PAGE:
One of its main justifications for the daughters’ actions is the eventual arrival of the king-messiah, who will be a descendant through the line of Lot via Moab. Thus the midrash links the story of Lot’s daughters and the book of Ruth, in which the Moabite Ruth marries the Israelite man, Boaz, and conceives a child, Obed, who becomes the grandfather to King David.

The rabbis’ concern with the importance of hope for Israel’s, and all of humanity’s survival, after terrible catastrophes, (like the Holocaust), and the messianic lineage that provides for God’s future human saviors, prompts the rabbis to reinterpret this incest narrative in a more positive light. 

It is justified because of the lineage it provides—leading to Ruth and through Ruth to King David and the future messiah. The other half of David’s lineage is similarly problematic. Tamar secures offspring by surreptitiously seducing her father-in-law, and their son Peretz becomes the ancestor to Boaz and thus David. 

Both narratives teach us that while incest is strongly prohibited, the offspring of incest should never be stained since they and their descendants can produce saviors.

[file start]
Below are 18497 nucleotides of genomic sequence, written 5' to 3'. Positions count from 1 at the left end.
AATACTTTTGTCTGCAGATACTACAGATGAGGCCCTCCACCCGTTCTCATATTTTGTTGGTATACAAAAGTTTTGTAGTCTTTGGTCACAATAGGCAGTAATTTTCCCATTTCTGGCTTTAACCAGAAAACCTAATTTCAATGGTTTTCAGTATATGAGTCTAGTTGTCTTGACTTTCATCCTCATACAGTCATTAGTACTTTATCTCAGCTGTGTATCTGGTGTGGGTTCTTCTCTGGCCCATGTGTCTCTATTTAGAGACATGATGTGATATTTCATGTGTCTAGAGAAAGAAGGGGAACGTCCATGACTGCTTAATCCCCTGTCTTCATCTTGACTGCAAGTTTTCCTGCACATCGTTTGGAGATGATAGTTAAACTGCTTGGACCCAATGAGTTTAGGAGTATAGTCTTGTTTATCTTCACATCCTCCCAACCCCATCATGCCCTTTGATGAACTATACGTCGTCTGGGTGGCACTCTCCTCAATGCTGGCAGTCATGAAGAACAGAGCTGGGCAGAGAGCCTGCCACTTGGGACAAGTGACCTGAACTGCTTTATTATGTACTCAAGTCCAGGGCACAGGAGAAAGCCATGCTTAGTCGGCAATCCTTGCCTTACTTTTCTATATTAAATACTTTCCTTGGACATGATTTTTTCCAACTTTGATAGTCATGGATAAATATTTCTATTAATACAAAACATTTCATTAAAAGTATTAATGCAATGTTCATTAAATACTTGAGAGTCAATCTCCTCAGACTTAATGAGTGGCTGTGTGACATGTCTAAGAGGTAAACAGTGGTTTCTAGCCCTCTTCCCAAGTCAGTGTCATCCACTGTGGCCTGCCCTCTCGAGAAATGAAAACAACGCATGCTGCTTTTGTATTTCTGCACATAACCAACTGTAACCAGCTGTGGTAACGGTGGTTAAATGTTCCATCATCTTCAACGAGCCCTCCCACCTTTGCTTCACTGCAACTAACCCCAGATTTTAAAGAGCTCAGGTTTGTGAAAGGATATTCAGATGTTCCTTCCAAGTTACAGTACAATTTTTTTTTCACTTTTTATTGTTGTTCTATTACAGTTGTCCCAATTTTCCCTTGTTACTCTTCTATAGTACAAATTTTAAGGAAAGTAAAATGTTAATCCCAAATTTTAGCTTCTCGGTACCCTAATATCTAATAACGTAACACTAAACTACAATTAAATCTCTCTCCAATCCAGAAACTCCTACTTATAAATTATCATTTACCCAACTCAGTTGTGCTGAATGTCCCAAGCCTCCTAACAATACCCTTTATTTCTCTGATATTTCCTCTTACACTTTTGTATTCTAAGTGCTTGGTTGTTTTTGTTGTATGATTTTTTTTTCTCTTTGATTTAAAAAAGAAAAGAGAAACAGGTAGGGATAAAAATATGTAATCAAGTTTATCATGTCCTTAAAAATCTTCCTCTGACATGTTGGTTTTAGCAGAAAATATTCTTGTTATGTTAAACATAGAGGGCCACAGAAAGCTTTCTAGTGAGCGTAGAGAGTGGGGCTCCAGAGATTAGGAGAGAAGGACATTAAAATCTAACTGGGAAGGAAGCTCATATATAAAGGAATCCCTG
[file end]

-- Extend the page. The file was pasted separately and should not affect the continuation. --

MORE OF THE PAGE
The positive reimagining of Lot’s daughters is in line with the treatment of the larger biblical narrative in Genesis Rabbah: its concern is to idealize the narrative past of Israel in order to highlight the messianic trajectory of God’s people, all of which is in line with God’s will. 

As part of this tendency, Genesis Rabbah redeems the story of Lot’s daughters because they will lead to the eventual messianic redemption of the Jewish nation and all humanity, and because the often flawed Jewish and Non-Jewish ancestors illustrate that the various messiahs to come will be humans like Theodore Herzl and Mahatma Gandhi, and not Divine beings like Prophet Jesus.

Several generations of oppression in a country whose King was considered Divine, requires a prior example of a Prophets like Abraham who begs to negotiate even with the One God of Space and Time in order to save the people of Sodom.